What this is does is—and this is the argument that Paul eventually gets to—because Aaron’s priesthood came after Melchizedek’s, and through Abraham Aaron’s priesthood gave tithes to Melchizedek, Melchizedek’s priesthood is greater than Aaron’s priesthood because the lesser always gives that sort of tribute to the greater.
Here we have one of these things where Abraham and Levi—or Aaron—was separated by almost ten generations. So Levi was not actually there—or Aaron was not there (even another generation or two on)—but he was symbolically there because he would eventually come from Abraham. So there is this idea, theme, motif in the Bible that an ancestor acts for his posterity.
So, from that point of view, we can agree with what it says here that we fell with Adam in that first transgression because he was our representative. As a matter of fact, he and Eve were mankind and they both sinned. But Adam was the one that was not deceived, so to him was attributed the transgression. All of us sinned in Adam because if we were there, faced with the same choices, we would have done the same thing.
So we can agree with original sin in that way, that Adam, being our representative, did what a typical man or woman would have done anyway. We would all have sinned in the same way that Adam sinned. At least, naturally, we do not have any smarts or advantages that Adam did not have. As a matter of fact, he was smarter than us; he was pure and healthy; he was new; he had all his brain working where we do not; and he was much more qualified to make that decision than we would have been—and he made the wrong decision. So humanity was put under sin in that way by his sin.
The next question: ‘Into what estate did the Fall bring mankind?’ The answer is:
The Fall brought mankind into an estate of sin and misery.
That is true—it did. It made mankind sinful, and it is a state that we have not kicked even yet.
The catechism goes on to define that state this way:
As bereft of man’s original righteousness and as corrupt, making humanity “utterly indisposed, disabled, and made opposite unto all that is spiritually good, and wholly inclined to all evil, and that continually; which is commonly called original sin, and from which do proceed all actual transgressions.”
Calvinists call this the doctrine of total depravity. If I can put it in my own words, “Man is altogether wicked and every inclination is to do evil.” You are bad. Evil. There is nothing good in you.
We believe, because the Bible says so in Jeremiah 17:9, that the heart is desperately wicked, and we believe, because the Bible says so in Romans 3:23, that all men have sinned and fall short of the glory of God. Those are givens. But that does not discount that man is a mixture of good and evil.
The Calvinists here have made us so bad that it is almost like we are totally irredeemable and incorrigible. But we have to remember the quality of the fruit that they ate. Notice what the Bible says, that they took the forbidden fruit which was from the Tree of the Knowledge of Good and Evil. So it is not that we became totally evil, totally depraved, but we do good as well as evil—we are a mixture.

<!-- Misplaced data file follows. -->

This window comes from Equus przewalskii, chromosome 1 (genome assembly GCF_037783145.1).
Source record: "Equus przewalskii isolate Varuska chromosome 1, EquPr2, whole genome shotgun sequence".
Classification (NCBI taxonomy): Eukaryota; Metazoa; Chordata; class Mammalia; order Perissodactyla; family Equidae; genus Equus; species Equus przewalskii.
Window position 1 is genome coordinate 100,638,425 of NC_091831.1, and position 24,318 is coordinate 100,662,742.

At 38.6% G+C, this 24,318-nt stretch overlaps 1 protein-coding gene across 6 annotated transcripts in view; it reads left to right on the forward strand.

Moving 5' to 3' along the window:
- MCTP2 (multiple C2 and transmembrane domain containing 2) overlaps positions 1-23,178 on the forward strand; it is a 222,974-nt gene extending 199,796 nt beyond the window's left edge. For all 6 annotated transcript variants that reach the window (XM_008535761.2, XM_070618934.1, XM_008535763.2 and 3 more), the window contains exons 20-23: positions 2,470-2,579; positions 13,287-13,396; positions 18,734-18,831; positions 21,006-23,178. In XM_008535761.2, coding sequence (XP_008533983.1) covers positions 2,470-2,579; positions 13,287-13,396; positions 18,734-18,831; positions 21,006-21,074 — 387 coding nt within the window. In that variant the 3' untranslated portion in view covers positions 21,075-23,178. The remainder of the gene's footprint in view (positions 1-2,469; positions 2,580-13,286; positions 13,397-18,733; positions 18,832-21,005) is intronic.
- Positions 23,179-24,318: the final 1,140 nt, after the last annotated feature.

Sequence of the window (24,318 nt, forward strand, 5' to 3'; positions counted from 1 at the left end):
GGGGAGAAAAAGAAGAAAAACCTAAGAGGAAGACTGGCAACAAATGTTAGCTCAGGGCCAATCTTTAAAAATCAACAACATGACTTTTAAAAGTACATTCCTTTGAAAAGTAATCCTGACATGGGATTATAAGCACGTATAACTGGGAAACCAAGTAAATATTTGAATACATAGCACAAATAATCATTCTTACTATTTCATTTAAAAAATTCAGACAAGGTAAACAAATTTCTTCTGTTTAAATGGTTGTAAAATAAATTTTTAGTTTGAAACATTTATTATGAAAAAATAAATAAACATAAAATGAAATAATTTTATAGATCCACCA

Jesus calls us evil. He does that in Matthew 7 where He is talking about ask, seek, knock. But in the same breath He says we can give good gifts to our children. So we are evil, but we have the ability to do some good.
In Romans 2:14, Paul says that apart from God, even the Gentiles follow a moral code in their consciences. They know the laws—the way Paul put it. It is there. It is a part of them that they do not kill, they do not steal, they do not lie. They know that those things are bad. And so they make their own laws against those things. They understand that people, in order to get along, to live in a community, have to abide by certain rules, certain moral laws so that they will keep on living.
If your every inclination was to do evil, and everybody else’s inclination was to do evil all the time—we were wholly corrupt, there was no good in us whatsoever—we would live in hell on earth, if we were even alive. So our nature is not necessarily as depraved as the Calvinists put it. There is ability for us to do some good. Because we are flesh, we are inclined to be selfish and we tend toward the evil end of the spectrum.
But if you look at mankind, those who have never heard the way of God run the spectrum. There are Hitlers on one end and there are Mother Teresas on the other end. They are all carnally either good, neutral, bad, or evil. Now they all tend toward evil. But even Hitler was fond of children and puppies.
So we are cut off from God when we sin, and we have a nature that is on the evil end of the spectrum. But it is not quite so bad as the Calvinists tend to put it. In my study of Calvin over the years, I have come to understand him to have been just a harsh man—at least the way he came across in his doctrine.
Did you note that when I talked about the state of man, the last thing that was stated there is that all transgressions come or proceed from original sin? It says this state “is commonly called original sin, and from which do proceed all actual transgressions.” That is an interesting thing. All of our sins proceed from what Adam did, and I guess you could see there could be a connection there. The reason for this assertion appears in the answer to the next question.
Original sin is conveyed from our first parents unto their posterity by natural generation, so as all that proceed from them in that way are conceived and born in sin.